your focussed “Presentation” for the first interview. Bring it with you in your notebook
portfolio/binder; review it while waiting in the lobby; even refer to it during the interview
itself. It will show the employer just how prepared (and, therefore, interested) you are. If
you have the capability, it’s always a powerful expression to prepare it in a formal
presentation format to leave with the employer. It might just give you the winning edge.
If you’ve prepared, you can relax and enjoy the meeting.
♦ Just like when you took an exam in school, if you were prepared, you were confident and at
ease. If not, your palms were sweaty and you were biting your nails. Remember? Same
here. Once you do a thorough job with your technical preparation, you’ll be self-assured and
relaxed. Then you can concentrate on the all-important subject of ESTABLISHING
RAPPORT. Studies show that the #1 reason people get eliminated from the interview
process is because of poor communication and interpersonal skills. Think back to the last
time you interviewed someone. The first question you probably asked yourself following the
interview was “Did I like him/her?” All the experience and skills in the world don’t matter if
the “chemistry” is not there. Here are some tips to help establish good rapport, good
SMILE A LOT: It’s a very powerful expression.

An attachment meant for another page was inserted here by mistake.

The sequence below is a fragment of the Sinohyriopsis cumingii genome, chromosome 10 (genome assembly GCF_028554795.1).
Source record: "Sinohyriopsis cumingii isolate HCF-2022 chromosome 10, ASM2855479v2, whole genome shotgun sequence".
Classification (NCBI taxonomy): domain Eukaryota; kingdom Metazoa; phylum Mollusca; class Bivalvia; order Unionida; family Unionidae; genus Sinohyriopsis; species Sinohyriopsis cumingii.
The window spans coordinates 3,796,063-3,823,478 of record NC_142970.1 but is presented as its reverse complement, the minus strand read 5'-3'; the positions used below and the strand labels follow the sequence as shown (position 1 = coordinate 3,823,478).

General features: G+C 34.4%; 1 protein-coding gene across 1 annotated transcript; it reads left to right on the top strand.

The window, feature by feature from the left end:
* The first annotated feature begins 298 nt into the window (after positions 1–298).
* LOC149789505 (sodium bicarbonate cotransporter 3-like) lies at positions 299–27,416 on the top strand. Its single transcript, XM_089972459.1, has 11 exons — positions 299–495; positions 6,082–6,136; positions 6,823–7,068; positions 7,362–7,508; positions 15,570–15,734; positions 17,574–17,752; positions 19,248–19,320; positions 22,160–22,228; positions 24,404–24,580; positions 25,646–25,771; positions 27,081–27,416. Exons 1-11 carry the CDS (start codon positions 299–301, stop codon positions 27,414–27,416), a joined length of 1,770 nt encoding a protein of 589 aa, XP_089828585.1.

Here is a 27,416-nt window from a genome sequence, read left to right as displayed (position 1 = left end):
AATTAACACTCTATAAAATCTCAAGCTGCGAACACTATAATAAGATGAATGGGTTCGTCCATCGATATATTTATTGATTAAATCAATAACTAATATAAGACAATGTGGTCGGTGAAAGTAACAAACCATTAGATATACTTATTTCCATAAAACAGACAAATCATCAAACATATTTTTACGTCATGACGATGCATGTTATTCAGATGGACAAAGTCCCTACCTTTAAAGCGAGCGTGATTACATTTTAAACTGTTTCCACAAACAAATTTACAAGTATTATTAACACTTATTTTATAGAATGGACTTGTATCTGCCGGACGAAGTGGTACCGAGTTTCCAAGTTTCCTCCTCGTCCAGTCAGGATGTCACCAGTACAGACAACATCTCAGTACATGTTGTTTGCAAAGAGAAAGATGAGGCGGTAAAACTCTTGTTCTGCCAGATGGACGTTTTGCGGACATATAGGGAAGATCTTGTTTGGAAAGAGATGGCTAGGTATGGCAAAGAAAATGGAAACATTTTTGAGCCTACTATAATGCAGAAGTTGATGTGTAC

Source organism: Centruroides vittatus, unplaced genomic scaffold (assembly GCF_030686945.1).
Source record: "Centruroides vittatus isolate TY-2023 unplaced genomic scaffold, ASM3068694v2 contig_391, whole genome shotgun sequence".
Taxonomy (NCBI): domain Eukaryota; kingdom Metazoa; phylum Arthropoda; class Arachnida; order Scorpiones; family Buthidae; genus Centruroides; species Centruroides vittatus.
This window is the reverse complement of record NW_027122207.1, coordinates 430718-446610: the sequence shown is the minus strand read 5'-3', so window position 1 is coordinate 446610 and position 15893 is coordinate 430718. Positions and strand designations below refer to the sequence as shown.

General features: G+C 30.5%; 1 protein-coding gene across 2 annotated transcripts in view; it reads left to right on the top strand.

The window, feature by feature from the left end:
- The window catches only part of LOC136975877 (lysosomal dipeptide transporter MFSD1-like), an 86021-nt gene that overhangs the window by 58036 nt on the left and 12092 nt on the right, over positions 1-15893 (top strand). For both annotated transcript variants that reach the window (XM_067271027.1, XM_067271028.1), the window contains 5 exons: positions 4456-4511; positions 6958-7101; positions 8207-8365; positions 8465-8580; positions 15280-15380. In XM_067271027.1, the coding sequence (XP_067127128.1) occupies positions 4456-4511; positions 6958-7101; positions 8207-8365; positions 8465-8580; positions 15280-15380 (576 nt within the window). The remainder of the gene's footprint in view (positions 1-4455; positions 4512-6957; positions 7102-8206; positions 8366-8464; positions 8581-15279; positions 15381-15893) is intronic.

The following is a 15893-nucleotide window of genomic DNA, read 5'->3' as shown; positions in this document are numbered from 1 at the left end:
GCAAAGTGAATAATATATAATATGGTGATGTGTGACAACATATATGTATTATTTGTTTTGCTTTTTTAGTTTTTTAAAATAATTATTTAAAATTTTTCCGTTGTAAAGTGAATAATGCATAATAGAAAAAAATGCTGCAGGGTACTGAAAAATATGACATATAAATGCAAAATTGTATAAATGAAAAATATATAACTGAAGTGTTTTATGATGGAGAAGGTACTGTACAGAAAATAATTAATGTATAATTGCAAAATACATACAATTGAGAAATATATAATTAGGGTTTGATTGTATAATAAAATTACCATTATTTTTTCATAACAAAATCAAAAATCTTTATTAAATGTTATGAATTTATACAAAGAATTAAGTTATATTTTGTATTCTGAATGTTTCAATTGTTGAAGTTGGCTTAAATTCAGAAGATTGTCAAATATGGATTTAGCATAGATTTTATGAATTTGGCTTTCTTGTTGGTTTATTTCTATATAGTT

EYE CONTACT: Lock on, both when speaking and listening.
LEAN FORWARD: As opposed to settling back in your chair with your legs crossed, sit
on the edge of your seat and lean forward. That indicates you’re interested in the exchange
and ready to receive information. Be careful to maintain good posture; sit erect, but not
NOD YOUR HEAD: As someone speaks to you, indicate that you’re listening by nodding
your head as if to say, “I’m hearing you.”
BE ENTHUSIASTIC: As you learn about the individual you’re meeting with, the position
and the company, express your interest and enthusiasm. If, in your mind, you’re getting
excited… verbalize it! Enthusiasm is a very contagious emotion.
Finally, understand that your conduct during the interview process will be perceived as your
conduct on the job. If you are prepared for the interview, you will be perceived as an organized
individual. If you are calm and collected in front of the Board of Directors, you’ll be considered
so in dealing with stressful situations. Conversely, if you’re nervous and fidgety, that’s how
you’ll act with a big customer as you try to close “the big deal”. If you cancel your interview
appointment because the forecast calls for snow, it might be assumed that you probably don’t
come in when it snows. But you can turn these perceptions to your advantage by giving it your